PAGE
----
There’s class warfare, all right, but it’s my class, the rich class, that’s making war, and we’re winning.
Almost everybody, by now, has seen this video of Wall Street banksters sipping champagne on a balcony, looking down on and smirking at the Occupy Wall Street protesters below:
(And again, for the record, I chose my nom de blog for reasons entirely different than a desire to associate myself with the “swells” identified on that balcony.)
Now, today, via Digby, we have this photo from Chicago’s Board of Trade Building:
You know, we should really pay attention more than we do. That opening quote was something Buffett said back in 2006. He knew the War was raging, had been raging. The War had been raging for about 25-odd years when Buffett pointed it out to us, and it certainly hasn’t let up since then.
And, of course, it was the rich who launched the War. They didn’t declare the War, mind you, they just launched it and hoped the rest of us wouldn’t notice for a good long while. And – for about 30 years – we didn’t . . . even when well-meaning gazillionaires like Warren Buffett tried to point it out to us.
We were given cheap and easy credit, and so we didn’t bat an eye when our wages and benefits stagnated. America ran up enormous trade deficits, which helped to make all the things we bought at K-Mart and then, later, Wal-Mart cheaper, so we seemed to be living better and it never occurred to us to wonder why suddenly the American family needed two incomes in order – not to thrive – but just to survive.
We were told time and again that we were all going to be rich and that it wouldn’t cost us anything, that taxes were a drain on society, that there was no longer any need to re-invest in America and -- by blowing a series of asset bubbles, one right after the other -- they convinced us to believe them. And that entire time the already uber-rich were siphoning off more and more of the nation’s prosperity for themselves, while simultaneously telling us that the country “just couldn’t afford” to invest in our children’s education, or in health care reform, or in infrastructure, or in new technologies, and that having the government make an effort to do so was a waste of money.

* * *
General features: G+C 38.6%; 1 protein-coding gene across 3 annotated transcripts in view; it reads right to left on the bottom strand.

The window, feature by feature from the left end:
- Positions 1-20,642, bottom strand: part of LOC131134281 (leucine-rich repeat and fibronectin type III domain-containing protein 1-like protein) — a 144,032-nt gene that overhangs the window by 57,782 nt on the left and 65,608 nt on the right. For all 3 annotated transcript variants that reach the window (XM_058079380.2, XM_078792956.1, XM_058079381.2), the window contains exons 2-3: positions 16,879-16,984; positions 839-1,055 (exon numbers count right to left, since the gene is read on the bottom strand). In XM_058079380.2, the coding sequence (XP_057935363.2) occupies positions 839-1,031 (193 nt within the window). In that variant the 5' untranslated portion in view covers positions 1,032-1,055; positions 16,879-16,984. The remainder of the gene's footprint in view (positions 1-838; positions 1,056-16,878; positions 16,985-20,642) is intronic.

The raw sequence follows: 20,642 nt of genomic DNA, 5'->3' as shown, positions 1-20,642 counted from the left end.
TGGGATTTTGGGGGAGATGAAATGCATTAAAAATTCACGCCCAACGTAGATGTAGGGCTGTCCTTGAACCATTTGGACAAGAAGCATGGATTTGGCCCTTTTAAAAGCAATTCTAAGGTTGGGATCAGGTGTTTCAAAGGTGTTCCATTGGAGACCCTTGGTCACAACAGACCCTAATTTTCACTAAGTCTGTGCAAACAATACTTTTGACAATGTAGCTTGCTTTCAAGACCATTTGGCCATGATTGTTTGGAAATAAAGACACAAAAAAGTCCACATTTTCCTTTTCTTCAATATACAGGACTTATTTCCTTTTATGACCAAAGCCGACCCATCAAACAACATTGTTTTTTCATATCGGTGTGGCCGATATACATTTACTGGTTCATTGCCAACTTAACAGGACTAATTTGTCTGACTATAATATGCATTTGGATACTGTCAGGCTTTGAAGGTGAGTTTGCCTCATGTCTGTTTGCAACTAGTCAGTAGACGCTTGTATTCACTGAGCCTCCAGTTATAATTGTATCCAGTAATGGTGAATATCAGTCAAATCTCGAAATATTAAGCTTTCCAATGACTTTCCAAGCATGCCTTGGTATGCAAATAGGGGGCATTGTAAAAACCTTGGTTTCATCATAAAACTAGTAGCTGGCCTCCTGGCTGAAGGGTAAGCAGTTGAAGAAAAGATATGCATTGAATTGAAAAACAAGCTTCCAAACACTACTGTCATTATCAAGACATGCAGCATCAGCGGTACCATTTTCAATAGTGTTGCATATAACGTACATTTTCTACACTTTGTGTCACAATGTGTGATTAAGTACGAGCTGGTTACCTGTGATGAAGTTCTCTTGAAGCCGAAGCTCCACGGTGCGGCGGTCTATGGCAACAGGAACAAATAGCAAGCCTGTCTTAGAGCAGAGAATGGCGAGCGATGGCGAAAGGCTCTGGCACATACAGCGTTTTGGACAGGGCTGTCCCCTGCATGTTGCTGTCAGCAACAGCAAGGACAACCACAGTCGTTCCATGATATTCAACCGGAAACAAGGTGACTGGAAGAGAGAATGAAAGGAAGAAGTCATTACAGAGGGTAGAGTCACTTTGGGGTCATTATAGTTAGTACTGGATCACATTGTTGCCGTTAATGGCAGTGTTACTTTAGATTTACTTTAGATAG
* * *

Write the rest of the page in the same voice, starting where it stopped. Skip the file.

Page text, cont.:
It was Stealth War. And it was incredibly successful.
And who knows? Perhaps this is how the uber-wealthy always pictured it ending. The stealth phase of the war is over, and now people are waking from a 30 year coma and wondering what happened. We’re starting to get a little pissed off too, now that we’re waking up, but the aggressors don’t seem to mind. Whereas during the stealth phase they would deny that war was even being waged, now they smirk and mock and sip champagne and proudly proclaim themselves to have already won. We Are The 1% . . . .
And maybe they have the luxury to do so. They’ve not stolen a single march on us, they’ve stolen thirty years’ worth of marches, and they feel pretty sure of themselves. Cocky, even. Maybe they always figured that when the time eventually came when the rest of us would wake from our sleep and look around and figure out what they had done, that it would simply be too late. They’d be invincible, impregnable, and incapable of being torn down.
And maybe they’re right. They are certainly acting like they are, without shame, without concern, without conscience for the world they have wrought.
But I don’t – I can’t – believe that. What I believe is that the Stealth War is over, but now the rest of us finally realize that we’re in the middle of a fight. And, yes, I’m mixing metaphors here, but we’re well into the rounds, we’re well down on points, but we’re still on our feet and the fight isn’t over. Not yet.
The one thing I do believe is that it is well past time to take stock of where we are: this is a war, and right now we are losing. And we won’t stop losing if we refuse to call it what it is. Every time a Republican, every time a 1-percenter accuses us of “class warfare,” the only appropriate response from now on should be: Yeah. It is. You started it, and WE’RE gonna finish it.